But it also gave me the opportunity to visit places I had not been to since my childhood – Minehead, Plymouth, St Michael’s Mount. It also highlighted the odd nature of Marilyn bagging – climbing through the scars of china clay mining, locating a summit in an 8m high hedge and standing on a summit looking at both the north and south coasts of Cornwall.
In July I tackled the final three Marilyns in the north. First there was Illgill Head in the west of the Lake District which has stunning views down over Wastwater. I climbed it on a rather cloudy day, a rare thing in our summer of 2018.
Instead of the usual route up Illgill Head from Wasdale, I climbed it from Boot in Eskdale where there is a car park at the rail terminus of the Ravenglass to Eskdale narrow gauge railway. This way provides a tougher but more interesting circuit than the usual one, including a chance to explore some stone circles near Boat How.
A few days later I went up to the Scottish border where two isolated hills, Peel Fell and Sighty Crag lie. These, particularly Sighty Crag, are infrequently visited. Sighty Crag must be one of the physically hardest Marilyns to reach, at least in England. Once an initial forest road is left, there are no tracks and it is ankle twisting territory with knee high grass, heather and bilberry whilst also looking to avoid the inevitable bogginess. I took what seemed to be an age to cross the 2km or so to the summit trig with a couple of false summits on the way.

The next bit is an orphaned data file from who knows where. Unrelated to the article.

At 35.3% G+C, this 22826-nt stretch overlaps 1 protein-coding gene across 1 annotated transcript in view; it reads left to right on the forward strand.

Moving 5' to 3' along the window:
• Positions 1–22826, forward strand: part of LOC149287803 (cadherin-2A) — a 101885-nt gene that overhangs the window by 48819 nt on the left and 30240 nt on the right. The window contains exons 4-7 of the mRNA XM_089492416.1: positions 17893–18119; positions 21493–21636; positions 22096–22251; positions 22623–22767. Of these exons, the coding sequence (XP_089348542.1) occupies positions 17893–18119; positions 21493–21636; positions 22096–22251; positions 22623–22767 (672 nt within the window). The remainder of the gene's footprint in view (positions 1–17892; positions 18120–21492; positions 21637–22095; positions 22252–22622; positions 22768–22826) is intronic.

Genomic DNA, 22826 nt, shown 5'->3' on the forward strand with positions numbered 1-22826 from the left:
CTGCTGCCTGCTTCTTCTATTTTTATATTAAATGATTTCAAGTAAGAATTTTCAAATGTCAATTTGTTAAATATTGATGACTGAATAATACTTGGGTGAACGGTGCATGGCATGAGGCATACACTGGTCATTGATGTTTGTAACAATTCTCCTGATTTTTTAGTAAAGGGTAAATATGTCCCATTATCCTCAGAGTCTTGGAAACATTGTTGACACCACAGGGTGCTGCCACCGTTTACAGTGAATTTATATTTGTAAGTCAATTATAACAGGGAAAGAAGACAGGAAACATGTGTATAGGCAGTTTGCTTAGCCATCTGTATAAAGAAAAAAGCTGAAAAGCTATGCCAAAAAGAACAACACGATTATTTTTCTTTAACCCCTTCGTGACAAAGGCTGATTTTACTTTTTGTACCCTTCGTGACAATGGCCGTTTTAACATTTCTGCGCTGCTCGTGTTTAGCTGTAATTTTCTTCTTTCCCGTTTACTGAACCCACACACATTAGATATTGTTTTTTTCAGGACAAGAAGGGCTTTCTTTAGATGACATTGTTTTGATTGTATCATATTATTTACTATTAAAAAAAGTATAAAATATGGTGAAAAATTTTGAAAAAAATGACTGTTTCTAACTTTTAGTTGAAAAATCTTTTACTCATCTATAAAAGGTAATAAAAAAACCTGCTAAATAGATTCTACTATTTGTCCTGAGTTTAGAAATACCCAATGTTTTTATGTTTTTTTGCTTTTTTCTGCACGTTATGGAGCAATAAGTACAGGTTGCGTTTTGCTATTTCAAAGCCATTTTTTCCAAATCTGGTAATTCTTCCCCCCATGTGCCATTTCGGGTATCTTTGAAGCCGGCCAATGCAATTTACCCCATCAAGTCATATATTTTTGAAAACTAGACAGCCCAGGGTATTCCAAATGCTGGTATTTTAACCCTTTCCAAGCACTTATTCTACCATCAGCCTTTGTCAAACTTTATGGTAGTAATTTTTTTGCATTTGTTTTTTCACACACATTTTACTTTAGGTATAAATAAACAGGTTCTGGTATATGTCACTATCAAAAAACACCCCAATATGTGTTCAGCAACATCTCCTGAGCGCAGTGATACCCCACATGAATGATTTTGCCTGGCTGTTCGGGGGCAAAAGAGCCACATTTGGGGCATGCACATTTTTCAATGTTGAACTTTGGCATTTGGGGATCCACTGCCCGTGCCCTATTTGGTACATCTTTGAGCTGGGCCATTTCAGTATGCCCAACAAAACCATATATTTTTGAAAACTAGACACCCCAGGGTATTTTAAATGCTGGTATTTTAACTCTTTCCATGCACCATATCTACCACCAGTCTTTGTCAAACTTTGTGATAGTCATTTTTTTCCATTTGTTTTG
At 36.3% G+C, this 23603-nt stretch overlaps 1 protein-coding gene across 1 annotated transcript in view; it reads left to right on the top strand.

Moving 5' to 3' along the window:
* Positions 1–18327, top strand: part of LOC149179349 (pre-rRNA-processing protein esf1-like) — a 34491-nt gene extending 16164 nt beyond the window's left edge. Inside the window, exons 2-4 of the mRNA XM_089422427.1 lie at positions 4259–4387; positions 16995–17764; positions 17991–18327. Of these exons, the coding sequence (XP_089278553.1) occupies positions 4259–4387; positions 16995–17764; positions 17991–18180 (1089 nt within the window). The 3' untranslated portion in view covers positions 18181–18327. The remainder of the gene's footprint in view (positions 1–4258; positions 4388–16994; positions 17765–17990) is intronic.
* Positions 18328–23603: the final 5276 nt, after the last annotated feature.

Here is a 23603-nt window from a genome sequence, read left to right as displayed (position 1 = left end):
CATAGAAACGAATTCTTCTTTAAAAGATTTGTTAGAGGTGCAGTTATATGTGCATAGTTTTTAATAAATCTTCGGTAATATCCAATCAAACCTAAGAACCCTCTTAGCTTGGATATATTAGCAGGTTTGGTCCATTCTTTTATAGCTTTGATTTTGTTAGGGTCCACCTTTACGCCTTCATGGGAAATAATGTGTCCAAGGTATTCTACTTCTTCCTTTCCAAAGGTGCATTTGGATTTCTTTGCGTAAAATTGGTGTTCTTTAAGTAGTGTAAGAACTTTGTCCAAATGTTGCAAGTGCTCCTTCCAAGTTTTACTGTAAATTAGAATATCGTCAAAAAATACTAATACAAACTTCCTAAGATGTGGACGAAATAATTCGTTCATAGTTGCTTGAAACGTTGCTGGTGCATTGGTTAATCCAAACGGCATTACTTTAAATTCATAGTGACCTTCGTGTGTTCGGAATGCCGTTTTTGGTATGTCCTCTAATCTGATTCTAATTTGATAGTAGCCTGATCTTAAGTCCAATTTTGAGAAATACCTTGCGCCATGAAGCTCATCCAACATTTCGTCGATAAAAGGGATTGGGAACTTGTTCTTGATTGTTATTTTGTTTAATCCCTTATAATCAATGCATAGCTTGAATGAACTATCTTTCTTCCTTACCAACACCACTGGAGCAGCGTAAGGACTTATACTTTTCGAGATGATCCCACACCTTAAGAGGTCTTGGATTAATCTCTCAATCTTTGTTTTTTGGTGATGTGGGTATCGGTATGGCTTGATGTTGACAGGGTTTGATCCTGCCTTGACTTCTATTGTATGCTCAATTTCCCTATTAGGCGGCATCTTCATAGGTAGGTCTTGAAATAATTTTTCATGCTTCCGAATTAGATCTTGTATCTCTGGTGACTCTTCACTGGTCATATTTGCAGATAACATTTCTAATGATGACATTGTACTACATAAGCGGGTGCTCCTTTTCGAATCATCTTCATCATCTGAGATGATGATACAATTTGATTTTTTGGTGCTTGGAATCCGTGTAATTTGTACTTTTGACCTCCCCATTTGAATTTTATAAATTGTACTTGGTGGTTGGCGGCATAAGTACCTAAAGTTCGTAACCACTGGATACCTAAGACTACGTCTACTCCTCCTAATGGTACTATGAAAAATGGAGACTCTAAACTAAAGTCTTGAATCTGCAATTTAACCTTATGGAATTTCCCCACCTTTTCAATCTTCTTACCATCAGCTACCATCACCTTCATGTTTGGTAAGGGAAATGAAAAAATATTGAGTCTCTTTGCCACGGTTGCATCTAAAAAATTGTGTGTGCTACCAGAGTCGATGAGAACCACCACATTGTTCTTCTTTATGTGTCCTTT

On Peel Fell you can follow the England/Scotland border and have fun stepping in and out of each country. If ever Scotland becomes an independent nation I wonder how this border would be monitored.
Spectacular this countryside is not. But it is an area where you can easily lose yourself and where the terrain can be harsh and unforgiving. With our dry summer I had it lucky. In normal conditions you can expect sodden legs and feet. Perhaps the best time to climb them would be after snow and a big freeze to harden it up.
The end game
That then left a set of eight in Berkshire, Hampshire, Dorset, Wiltshire and the Isle of Wight. That’s it about this crazy game. It takes you to places you would otherwise probably never visit. The exception is East Anglia – it is so low and flat that you will find no Marilyns there!
So I had never been to the Isle of Wight. On this occasion I had persuaded Julie and Jet to join me – not that Jet normally requires much encouragement…!
Another long weekend at the beginning of August saw us drive down to the Isle of Wight to catch the ferry from Lymington climbing Walbury Hill in Berkshire on the way. That same evening we climbed Tennyson Down. Tennyson Down is not a Marilyn but proves the rule that you can have spectacular views from hills that miss out on the 150m of prominence. We took a packed tea up there and marvelled at the seascape along the south coast of the island whilst enjoying the balmy weather. This hill is named after the poet, Alfred, Lord Tennyson, who lived nearby for much of his life.
The following day was a mad dash around the island to find and climb the two Marilyns that the island had to offer – St Boniface Down and Brighstone Down – together with some other hills. As was the case with Tennyson Down, the other hills trumped the Marilyns for interest. St Boniface Down has a couple of contenders for the highest point, one being in the middle of a building site when we visited and the other in a patch of gorse and bracken. The top of Brighstone Down was in the middle of some woodland without a view. Much more pleasant were Bembridge Down with its fort, monument and views and St Catherine’s Hill with the remains of a 14th century oratory.